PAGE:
For those considering updating their landscape, why not redo not only the aesthetics but also create a working landscape that is edible.
This can be done quite easily, according to Calvin Chester, owner of the edible landscaping business Greenthumb Calboys. Chester advocates growing beautiful food plants on your property instead of a lawn.
"This is better for your wallet and the environment," he said.
Chester has a background in landscaping that he uses to tie into his background in economics and marketing, which he morphed together to start his business helping people grow their own food.
"Growing your own food is tied to economics and saves money for young families. It gets the kids outside, offering the family a chance to work in the garden together digging in the dirt," he said. "It's an investment. It's important for young families to save money and present healthy options for their children and know where your food comes from."
Chester discovered the concept while living in California where he witnessed groups of people banding together to grow their own food and then eating it together.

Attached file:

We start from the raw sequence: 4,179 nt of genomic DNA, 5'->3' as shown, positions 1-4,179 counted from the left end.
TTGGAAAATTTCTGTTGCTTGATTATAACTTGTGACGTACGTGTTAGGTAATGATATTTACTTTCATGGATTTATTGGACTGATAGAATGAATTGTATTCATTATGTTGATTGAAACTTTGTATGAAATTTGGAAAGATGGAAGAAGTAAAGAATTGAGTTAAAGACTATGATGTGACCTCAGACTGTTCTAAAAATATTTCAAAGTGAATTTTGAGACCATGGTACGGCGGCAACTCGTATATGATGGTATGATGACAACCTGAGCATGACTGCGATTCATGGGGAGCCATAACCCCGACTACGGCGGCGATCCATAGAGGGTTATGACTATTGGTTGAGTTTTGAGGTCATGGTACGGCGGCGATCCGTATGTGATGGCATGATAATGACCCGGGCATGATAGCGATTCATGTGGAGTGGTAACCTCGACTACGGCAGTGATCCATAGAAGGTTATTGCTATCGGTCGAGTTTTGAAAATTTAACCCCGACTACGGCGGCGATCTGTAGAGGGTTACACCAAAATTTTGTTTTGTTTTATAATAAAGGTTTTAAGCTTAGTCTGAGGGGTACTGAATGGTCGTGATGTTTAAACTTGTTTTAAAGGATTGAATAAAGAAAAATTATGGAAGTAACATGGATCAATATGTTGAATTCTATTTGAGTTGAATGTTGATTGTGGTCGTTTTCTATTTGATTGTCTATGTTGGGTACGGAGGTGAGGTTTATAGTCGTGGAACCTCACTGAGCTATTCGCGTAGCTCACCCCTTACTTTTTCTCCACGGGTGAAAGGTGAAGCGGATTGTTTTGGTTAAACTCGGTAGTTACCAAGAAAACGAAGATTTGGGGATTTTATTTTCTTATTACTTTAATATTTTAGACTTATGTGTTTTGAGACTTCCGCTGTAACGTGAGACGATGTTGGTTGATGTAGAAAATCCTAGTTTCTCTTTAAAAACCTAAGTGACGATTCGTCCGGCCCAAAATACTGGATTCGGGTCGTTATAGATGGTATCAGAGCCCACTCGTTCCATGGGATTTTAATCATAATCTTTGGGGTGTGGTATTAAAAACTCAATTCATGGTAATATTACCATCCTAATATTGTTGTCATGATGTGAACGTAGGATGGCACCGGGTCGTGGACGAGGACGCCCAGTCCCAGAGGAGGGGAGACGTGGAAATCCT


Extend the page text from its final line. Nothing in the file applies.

"I fell in love with the movement," he said.
Chester, who has been back in the Panhandle for four years, has established his business and has 140 clients. Seventy of those clients have an overproduction of fruit and vegetables. When this happens, Chester will buy the excess from them on consignment and when the excess sells, they share the profit.
The things that seem to grow best in this area are herbs, peaches, tomatoes, avocados, plums, eggplants, lettuce, peppers, strawberries and anything citrusy.
"You can turn a $4 tomato plant into $25," he said. "Replanting annuals will be the only cost."
Chester also makes plants look good in the yard.
"You only maintain grass, but it doesn't do anything for you, so, I am not a fan of grass," said Chester.
Chester also notes that 40 percent of school children only eat two meals a day and those are the meals they get at school. He has spoken to area schools and has 12 onboard with starting their own gardens.
"I teach teachers how to start, fertilize, and maintain a garden, trying to affect a change," he said.
He is also working with churches for the same purpose and has started a video series.
Although based in Panama City Greenthumb Calboys works in the 30A and Destin areas offering assessment, doing soil sampling and he creates a design with a custom list of what can be grown in each individual yard, accommodating how much shade is desired.
For more information, email firstname.lastname@example.org or visit him online.